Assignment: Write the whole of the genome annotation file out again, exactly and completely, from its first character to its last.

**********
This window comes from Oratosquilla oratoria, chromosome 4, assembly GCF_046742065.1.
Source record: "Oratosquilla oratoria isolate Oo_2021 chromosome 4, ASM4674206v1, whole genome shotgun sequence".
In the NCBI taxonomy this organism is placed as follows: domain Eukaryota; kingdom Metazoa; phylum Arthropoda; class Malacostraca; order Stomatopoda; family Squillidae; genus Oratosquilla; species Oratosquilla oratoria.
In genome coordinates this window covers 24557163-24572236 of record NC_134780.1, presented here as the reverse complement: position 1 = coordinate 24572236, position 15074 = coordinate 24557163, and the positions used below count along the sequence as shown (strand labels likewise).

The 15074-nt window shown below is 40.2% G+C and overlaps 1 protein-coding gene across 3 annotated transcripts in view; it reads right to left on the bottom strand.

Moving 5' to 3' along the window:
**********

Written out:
This window comes from Oratosquilla oratoria, chromosome 4, assembly GCF_046742065.1.
Source record: "Oratosquilla oratoria isolate Oo_2021 chromosome 4, ASM4674206v1, whole genome shotgun sequence".
In the NCBI taxonomy this organism is placed as follows: domain Eukaryota; kingdom Metazoa; phylum Arthropoda; class Malacostraca; order Stomatopoda; family Squillidae; genus Oratosquilla; species Oratosquilla oratoria.
In genome coordinates this window covers 24557163-24572236 of record NC_134780.1, presented here as the reverse complement: position 1 = coordinate 24572236, position 15074 = coordinate 24557163, and the positions used below count along the sequence as shown (strand labels likewise).

The 15074-nt window shown below is 40.2% G+C and overlaps 1 protein-coding gene across 3 annotated transcripts in view; it reads right to left on the bottom strand.

Moving 5' to 3' along the window: